Making the condo jump
Original post made on Oct 25, 2013
Read the full story here Web Link posted Tuesday, October 15, 2013, 4:49 PM
on Oct 25, 2013 at 8:52 pm
The article says, "She said it's best to look for homeowners associations with impeccable reputations and plenty of reserves for the inevitable fix-it projects that will come down the road."
From what I see, most, if not all, Palo Alto condo associations have paltry reserves.
When I asked my condo association's management company they said we were 20% to 30% funded and a $6000 to $7000 per unit special assessment was coming soon.
Q: Is your association's reserves fully funded?
on Oct 26, 2013 at 12:40 pm
> they also add another layer of complexity to the already perplexing
> process of buying and owning a home.
Homeowners Associations can be a major pain in the neck. They often have almost dictatorial control over the way people live. The Associations can mandate the kinds of door decorations that you might want to put up, how your balcony is maintained, whether or not you can smoke in your own home, and whether you can display any political literature on the outside of your apartment/unit.
Courts have been generally unwilling to side with the Condo owner--making life in a Condo complex that ends up in the hands of control freaks a living hell.
Best to check to see if any court cases have been filed against the Homeowners Association, and talk to some of the residents, to see if there is anything about living in this building/complex that might affect your sense of how you want to live your life.
Some Condo Associations have actually sued unit owners for payment of fees/assessments--and some (depending on location) have begun to seize property for to obtain money owed them:
More homeowners associations seizing property and rent when dues fall behind:
All-in-all, this invisible government can make Condo living unpleasant.
on Oct 26, 2013 at 5:24 pm
When we began our search for a starter home, in 1994, several real estate agents at that time counseled us against investing in one: there are hidden costs, such as HOA fees that, when added to your mortgage payment, make condos more expensive on a monthly basis than a single family detached home; the appreciate very, very slowly due to the fact that they have such tiny lots; they are usually poorly constructed; more of them are purchased as investment properties to be rented out monthly, rather than as a primary residence,eventually turning the neighborhood into an undesirable one; the undesirable neighborhood it turns into makes it very hard to unload later.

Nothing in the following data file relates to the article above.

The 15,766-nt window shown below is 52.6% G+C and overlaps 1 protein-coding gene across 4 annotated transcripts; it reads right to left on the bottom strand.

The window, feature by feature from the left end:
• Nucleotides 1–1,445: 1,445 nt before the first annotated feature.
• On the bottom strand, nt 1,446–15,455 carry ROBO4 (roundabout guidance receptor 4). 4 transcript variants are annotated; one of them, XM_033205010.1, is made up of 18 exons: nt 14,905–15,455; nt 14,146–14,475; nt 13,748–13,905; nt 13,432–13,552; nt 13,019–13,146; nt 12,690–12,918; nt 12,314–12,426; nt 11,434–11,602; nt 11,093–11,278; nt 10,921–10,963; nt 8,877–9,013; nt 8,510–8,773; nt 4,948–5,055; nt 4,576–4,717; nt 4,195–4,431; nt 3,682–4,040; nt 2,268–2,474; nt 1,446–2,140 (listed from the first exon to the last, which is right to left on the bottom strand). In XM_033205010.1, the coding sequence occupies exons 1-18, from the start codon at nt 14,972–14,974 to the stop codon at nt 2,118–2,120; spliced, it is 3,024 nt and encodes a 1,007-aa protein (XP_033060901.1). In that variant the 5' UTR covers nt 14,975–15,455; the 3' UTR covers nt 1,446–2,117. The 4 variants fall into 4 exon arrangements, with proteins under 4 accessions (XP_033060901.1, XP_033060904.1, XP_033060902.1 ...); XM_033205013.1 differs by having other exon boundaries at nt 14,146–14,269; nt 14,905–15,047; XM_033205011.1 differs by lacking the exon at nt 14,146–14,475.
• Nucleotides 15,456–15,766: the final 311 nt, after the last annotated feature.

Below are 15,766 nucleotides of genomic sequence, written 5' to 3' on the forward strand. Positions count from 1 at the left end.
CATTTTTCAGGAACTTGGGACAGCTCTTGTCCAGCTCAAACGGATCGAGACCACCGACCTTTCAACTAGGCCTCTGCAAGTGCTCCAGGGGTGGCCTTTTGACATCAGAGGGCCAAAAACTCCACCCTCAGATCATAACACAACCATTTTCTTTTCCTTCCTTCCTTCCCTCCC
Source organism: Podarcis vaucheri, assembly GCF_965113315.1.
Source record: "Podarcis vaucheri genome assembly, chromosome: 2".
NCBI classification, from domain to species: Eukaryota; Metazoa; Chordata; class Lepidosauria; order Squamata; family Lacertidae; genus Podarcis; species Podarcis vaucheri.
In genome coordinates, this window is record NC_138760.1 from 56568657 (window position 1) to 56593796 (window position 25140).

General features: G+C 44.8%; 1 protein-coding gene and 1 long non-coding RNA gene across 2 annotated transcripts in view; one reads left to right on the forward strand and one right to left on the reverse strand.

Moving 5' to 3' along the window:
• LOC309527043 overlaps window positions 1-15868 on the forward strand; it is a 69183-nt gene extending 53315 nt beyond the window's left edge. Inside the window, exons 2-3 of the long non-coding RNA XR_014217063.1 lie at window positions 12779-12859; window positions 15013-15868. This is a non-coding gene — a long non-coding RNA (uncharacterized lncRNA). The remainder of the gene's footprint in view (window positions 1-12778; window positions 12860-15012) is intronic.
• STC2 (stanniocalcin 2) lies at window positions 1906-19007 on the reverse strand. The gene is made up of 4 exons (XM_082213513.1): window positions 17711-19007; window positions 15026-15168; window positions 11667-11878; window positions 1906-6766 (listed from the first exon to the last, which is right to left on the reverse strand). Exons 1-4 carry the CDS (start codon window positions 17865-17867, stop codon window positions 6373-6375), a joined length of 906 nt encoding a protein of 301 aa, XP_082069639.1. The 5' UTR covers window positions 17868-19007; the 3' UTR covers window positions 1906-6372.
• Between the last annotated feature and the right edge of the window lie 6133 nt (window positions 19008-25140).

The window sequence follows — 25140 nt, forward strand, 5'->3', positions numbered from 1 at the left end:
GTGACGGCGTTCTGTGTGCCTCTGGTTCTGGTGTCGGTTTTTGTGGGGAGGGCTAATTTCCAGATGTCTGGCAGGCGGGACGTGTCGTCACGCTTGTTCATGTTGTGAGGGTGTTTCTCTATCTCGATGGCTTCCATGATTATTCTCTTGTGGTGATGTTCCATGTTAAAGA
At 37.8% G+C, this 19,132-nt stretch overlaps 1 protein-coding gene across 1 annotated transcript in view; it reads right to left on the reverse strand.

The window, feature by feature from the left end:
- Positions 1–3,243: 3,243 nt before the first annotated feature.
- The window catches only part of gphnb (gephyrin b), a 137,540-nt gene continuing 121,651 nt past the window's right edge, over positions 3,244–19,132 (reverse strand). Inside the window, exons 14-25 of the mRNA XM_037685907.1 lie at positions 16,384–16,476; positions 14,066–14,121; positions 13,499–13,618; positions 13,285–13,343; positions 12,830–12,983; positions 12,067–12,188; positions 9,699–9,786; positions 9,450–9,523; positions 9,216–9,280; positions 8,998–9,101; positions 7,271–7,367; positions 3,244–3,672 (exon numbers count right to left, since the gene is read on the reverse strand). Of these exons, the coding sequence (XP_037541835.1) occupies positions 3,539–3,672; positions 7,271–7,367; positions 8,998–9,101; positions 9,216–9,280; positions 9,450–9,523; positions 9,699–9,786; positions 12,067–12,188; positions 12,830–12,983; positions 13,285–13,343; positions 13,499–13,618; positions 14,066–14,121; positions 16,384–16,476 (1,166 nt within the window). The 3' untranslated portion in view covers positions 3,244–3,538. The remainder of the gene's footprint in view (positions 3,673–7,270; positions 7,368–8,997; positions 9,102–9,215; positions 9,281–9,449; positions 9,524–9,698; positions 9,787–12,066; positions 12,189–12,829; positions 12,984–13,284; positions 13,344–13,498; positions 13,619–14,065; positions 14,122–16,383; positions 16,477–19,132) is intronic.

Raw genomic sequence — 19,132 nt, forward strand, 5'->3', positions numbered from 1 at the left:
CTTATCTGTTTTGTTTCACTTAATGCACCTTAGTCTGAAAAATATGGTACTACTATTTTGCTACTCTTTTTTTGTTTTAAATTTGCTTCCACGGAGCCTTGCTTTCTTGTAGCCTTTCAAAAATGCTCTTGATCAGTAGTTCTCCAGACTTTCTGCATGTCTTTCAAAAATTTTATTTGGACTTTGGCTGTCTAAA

Nonetheless, we settled on a high-end condo with a small patio, and put down a deposit. We checked in with our insurance agent to find out the cost of homeowner's insurance. Surprisingly, he cited all the same cons as the real estate agents, adding an ever-increasing crime rate as a condo development ages ( and original owners move and/or rent the property out for income). He also showed us some insurance industry charts showing that high-density developments, whether rented or owned by the inhabitant tend toward more violent and non-violent crime than single family detached homes.
That info was so off-putting that we asked for our deposit on the condo to be returned to us. The developer's agent refused, again and again. We went to mediation, where the developer refused to even go 50-50 with us on the deposit return. Finally, we went to court, where, after a year of waiting, a judge heard our case and informed the developer that non-refundable deposits were illegal in California. We won, but we were never able to get more than one installment of the money owed us.
However a Pyrrhic victory it was, at least we were not stuck living all these years since in a condo we could not sell. We checked on the condo neighborhood in 2004, and it was not as well-maintained as it should have been, the street it is on has since become a very busy, noisy one, and a gate with a code had to be installed to lock out intruders. There is currently a condo there that has been on the market for over 18 months, with a price tag of slightly under a million dollars, seemingly a bargain for anywhere in Palo Alto. Apparently, there have been no takers in all this time, though we don't know the full story.
So glad we did not buy there!